5 years ago

Cone-beam Computed Tomographic Study of Root Anatomy and Canal Configuration of Molars in a Spanish Population

The aim of this study was to identify morphologic peculiarities of roots and analyze the root canal configuration in maxillary and mandibular first and second molars by means using cone-beam computed tomographic (CBCT) imaging in a Spanish population. Methods A total of 284 maxillary molars and 242 mandibular molars from 112 patients were examined in vivo by CBCT imaging; only untreated molars with healthy and fully matured apices were included in this study. Details regarding the number of roots, number of canals, and root canal configuration were recorded. Results Maxillary first and second molars had 3 roots in 97.2% and 79%, respectively. In mandibular molars, the frequency of 2 roots was 94% in first molars and 83% in second molars. The canal configuration of the palatal root was 100% Vertucci type I (1-1) in first and second molars. The distobuccal root showed a Vertucci type I configuration in 97% of first and 100% of maxillary second molars. The mesiobuccal root for first molars showed a Vertucci type II configuration (2-1) in 56.5% cases and Vertucci type IV (2-2) in 23.2%. For maxillary second molars, the Vertucci type I configuration reached 52.7%. In mandibular molars, the mesial root showed higher variability. Most frequent was the presence of 2 canals, Vertucci type II for first and second molars. In the distal root, the most common configuration was Vertucci type I in both molars. Conclusions The greater percentage of fused roots was observed in maxillary molars. Vertucci type II configuration was more frequent than type IV in the mesial root of mandibular molars and the mesiobuccal root of maxillary molars. A third canal in the mesial root of first mandibular molars (6.7%) was higher than expected.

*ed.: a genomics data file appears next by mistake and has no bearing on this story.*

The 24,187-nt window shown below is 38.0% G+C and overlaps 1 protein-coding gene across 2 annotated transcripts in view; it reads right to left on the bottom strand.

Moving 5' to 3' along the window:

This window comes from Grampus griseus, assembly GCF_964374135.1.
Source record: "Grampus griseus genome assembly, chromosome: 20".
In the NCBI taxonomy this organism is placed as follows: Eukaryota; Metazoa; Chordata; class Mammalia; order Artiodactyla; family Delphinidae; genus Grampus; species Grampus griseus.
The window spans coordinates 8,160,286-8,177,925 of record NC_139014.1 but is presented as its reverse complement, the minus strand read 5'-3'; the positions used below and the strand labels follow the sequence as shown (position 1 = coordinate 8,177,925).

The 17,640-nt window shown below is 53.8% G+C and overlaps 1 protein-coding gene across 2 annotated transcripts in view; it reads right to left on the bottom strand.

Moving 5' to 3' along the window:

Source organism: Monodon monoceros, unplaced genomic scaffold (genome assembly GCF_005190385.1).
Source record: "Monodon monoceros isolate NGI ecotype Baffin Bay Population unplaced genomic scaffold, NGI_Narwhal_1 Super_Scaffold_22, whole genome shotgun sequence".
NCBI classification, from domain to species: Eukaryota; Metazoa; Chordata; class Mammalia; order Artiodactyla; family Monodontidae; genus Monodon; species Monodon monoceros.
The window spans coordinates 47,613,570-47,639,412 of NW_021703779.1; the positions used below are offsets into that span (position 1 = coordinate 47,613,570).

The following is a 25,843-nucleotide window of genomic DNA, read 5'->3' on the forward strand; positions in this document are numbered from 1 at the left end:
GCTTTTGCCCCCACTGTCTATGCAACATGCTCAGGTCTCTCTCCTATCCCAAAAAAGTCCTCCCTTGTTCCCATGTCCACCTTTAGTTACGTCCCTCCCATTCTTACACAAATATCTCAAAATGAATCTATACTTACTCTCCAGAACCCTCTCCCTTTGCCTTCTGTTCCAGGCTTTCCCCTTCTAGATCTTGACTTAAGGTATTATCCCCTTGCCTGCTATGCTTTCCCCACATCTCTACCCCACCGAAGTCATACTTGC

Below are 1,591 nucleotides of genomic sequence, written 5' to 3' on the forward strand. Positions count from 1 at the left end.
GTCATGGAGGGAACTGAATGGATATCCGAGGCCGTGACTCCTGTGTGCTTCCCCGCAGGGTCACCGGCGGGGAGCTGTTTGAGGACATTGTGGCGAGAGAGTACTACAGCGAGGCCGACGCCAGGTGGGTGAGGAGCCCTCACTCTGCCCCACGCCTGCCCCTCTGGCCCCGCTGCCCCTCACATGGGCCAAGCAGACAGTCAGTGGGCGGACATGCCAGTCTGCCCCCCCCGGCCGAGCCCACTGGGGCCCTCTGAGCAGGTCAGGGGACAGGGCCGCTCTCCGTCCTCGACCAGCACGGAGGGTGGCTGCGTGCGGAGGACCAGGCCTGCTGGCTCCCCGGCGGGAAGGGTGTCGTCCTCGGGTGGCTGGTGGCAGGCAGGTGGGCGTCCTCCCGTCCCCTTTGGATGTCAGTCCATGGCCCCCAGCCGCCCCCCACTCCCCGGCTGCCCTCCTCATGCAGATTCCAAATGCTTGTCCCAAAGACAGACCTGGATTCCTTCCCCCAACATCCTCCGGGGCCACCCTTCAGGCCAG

Publisher URL: www.sciencedirect.com/science

DOI: S009923991730362X

You might also like
Discover & Discuss Important Research

Keeping up-to-date with research can feel impossible, with papers being published faster than you'll ever be able to read them. That's where Researcher comes in: we're simplifying discovery and making important discussions happen. With over 19,000 sources, including peer-reviewed journals, preprints, blogs, universities, podcasts and Live events across 10 research areas, you'll never miss what's important to you. It's like social media, but better. Oh, and we should mention - it's free.

  • Download from Google Play
  • Download from App Store
  • Download from AppInChina

Researcher displays publicly available abstracts and doesn’t host any full article content. If the content is open access, we will direct clicks from the abstracts to the publisher website and display the PDF copy on our platform. Clicks to view the full text will be directed to the publisher website, where only users with subscriptions or access through their institution are able to view the full article.